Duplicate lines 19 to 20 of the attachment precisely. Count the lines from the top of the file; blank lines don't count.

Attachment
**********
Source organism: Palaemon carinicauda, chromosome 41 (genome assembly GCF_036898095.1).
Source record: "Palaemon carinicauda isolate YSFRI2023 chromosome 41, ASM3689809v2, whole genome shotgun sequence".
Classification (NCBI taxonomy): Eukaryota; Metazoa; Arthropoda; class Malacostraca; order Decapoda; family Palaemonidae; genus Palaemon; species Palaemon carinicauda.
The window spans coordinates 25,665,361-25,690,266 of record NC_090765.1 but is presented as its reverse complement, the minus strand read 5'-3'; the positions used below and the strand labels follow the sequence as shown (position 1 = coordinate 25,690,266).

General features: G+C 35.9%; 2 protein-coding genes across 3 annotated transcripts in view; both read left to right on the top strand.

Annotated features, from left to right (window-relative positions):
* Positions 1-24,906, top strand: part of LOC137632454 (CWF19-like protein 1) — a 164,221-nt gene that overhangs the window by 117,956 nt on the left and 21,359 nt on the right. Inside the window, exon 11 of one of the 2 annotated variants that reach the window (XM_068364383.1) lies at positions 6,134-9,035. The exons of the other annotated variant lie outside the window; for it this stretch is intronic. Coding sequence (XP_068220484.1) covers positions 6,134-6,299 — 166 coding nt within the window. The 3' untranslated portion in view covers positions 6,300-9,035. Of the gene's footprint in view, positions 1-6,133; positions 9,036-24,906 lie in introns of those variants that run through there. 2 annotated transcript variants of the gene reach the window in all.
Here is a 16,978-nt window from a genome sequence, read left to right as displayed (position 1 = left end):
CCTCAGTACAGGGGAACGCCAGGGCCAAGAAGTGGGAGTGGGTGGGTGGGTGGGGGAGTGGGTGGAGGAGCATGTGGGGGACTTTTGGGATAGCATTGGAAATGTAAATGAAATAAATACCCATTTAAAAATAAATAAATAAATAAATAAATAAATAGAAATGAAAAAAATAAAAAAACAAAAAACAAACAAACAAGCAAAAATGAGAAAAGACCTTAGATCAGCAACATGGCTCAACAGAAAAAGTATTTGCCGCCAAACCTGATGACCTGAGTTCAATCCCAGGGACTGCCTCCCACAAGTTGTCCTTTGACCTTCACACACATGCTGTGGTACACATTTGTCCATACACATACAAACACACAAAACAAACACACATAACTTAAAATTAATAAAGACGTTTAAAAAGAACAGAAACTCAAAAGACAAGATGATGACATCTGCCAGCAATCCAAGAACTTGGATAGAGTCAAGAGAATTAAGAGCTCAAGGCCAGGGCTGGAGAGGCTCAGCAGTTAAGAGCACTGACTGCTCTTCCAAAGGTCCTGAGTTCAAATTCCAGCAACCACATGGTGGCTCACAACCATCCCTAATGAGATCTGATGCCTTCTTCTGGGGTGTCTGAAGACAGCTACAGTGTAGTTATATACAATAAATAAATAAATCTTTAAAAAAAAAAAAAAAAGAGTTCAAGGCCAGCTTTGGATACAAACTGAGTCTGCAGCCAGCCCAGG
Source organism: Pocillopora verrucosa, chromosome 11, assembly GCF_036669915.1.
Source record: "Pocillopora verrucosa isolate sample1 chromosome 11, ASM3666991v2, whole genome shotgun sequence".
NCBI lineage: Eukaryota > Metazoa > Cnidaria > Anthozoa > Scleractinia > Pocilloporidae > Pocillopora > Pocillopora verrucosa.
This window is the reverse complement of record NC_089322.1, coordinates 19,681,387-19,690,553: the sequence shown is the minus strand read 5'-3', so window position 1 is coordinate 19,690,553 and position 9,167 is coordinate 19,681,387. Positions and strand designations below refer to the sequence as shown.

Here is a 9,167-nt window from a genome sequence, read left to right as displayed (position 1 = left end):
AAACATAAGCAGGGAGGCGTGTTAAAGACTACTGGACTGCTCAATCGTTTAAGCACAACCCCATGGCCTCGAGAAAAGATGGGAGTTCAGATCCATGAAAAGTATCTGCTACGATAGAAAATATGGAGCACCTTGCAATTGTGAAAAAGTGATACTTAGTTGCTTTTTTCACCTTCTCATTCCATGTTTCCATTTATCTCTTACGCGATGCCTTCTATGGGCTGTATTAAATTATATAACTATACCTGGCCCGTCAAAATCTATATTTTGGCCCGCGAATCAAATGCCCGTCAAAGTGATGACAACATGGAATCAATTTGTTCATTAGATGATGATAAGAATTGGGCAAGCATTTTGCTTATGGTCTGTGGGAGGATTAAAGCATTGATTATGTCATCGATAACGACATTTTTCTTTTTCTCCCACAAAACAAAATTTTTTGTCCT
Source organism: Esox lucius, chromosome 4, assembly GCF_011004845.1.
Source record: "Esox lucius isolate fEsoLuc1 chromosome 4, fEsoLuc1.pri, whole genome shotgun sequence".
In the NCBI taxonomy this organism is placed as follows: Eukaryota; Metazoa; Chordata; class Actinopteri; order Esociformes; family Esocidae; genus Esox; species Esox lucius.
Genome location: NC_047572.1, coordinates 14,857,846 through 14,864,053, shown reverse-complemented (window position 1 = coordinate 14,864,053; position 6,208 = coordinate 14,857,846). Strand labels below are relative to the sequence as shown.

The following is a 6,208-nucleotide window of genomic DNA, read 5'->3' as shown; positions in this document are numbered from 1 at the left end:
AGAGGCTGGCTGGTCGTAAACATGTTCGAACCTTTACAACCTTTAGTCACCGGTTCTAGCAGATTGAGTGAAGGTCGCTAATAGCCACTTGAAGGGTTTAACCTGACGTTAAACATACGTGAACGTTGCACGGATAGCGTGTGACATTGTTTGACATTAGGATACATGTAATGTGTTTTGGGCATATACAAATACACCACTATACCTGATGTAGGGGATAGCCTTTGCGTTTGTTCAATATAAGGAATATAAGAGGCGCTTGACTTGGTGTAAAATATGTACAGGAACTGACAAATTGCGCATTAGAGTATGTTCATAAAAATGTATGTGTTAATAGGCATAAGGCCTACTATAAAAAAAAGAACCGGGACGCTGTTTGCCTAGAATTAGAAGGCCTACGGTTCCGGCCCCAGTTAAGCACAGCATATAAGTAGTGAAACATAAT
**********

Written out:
Genome location: NC_047572.1, coordinates 14,857,846 through 14,864,053, shown reverse-complemented (window position 1 = coordinate 14,864,053; position 6,208 = coordinate 14,857,846). Strand labels below are relative to the sequence as shown.

The following is a 6,208-nucleotide window of genomic DNA, read 5'->3' as shown; positions in this document are numbered from 1 at the left end: